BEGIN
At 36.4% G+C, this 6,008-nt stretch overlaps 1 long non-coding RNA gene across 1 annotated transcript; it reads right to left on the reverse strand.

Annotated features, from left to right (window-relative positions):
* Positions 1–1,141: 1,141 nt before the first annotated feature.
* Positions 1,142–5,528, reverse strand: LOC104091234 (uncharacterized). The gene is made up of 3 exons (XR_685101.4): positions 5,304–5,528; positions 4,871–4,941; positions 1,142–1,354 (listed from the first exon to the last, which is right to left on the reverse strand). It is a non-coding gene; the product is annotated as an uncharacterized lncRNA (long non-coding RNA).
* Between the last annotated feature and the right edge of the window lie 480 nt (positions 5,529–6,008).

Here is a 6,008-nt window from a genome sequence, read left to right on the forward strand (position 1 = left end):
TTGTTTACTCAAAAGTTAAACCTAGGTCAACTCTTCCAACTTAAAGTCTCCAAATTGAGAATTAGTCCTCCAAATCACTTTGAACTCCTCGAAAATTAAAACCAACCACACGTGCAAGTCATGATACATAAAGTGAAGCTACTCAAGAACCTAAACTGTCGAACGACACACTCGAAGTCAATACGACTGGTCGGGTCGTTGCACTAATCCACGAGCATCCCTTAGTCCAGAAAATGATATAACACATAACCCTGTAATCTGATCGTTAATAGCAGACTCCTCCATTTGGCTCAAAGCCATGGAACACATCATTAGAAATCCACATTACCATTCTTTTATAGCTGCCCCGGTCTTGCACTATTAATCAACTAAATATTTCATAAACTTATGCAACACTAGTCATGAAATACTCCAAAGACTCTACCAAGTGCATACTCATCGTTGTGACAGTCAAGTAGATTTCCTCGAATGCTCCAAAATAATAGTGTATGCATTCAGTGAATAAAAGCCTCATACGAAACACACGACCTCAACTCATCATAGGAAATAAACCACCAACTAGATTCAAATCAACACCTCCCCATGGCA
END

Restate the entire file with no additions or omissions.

At 36.4% G+C, this 6,008-nt stretch overlaps 1 long non-coding RNA gene across 1 annotated transcript; it reads right to left on the reverse strand.

Annotated features, from left to right (window-relative positions):
* Positions 1–1,141: 1,141 nt before the first annotated feature.
* Positions 1,142–5,528, reverse strand: LOC104091234 (uncharacterized). The gene is made up of 3 exons (XR_685101.4): positions 5,304–5,528; positions 4,871–4,941; positions 1,142–1,354 (listed from the first exon to the last, which is right to left on the reverse strand). It is a non-coding gene; the product is annotated as an uncharacterized lncRNA (long non-coding RNA).
* Between the last annotated feature and the right edge of the window lie 480 nt (positions 5,529–6,008).

Here is a 6,008-nt window from a genome sequence, read left to right on the forward strand (position 1 = left end):
TTGTTTACTCAAAAGTTAAACCTAGGTCAACTCTTCCAACTTAAAGTCTCCAAATTGAGAATTAGTCCTCCAAATCACTTTGAACTCCTCGAAAATTAAAACCAACCACACGTGCAAGTCATGATACATAAAGTGAAGCTACTCAAGAACCTAAACTGTCGAACGACACACTCGAAGTCAATACGACTGGTCGGGTCGTTGCACTAATCCACGAGCATCCCTTAGTCCAGAAAATGATATAACACATAACCCTGTAATCTGATCGTTAATAGCAGACTCCTCCATTTGGCTCAAAGCCATGGAACACATCATTAGAAATCCACATTACCATTCTTTTATAGCTGCCCCGGTCTTGCACTATTAATCAACTAAATATTTCATAAACTTATGCAACACTAGTCATGAAATACTCCAAAGACTCTACCAAGTGCATACTCATCGTTGTGACAGTCAAGTAGATTTCCTCGAATGCTCCAAAATAATAGTGTATGCATTCAGTGAATAAAAGCCTCATACGAAACACACGACCTCAACTCATCATAGGAAATAAACCACCAACTAGATTCAAATCAACACCTCCCCATGGCA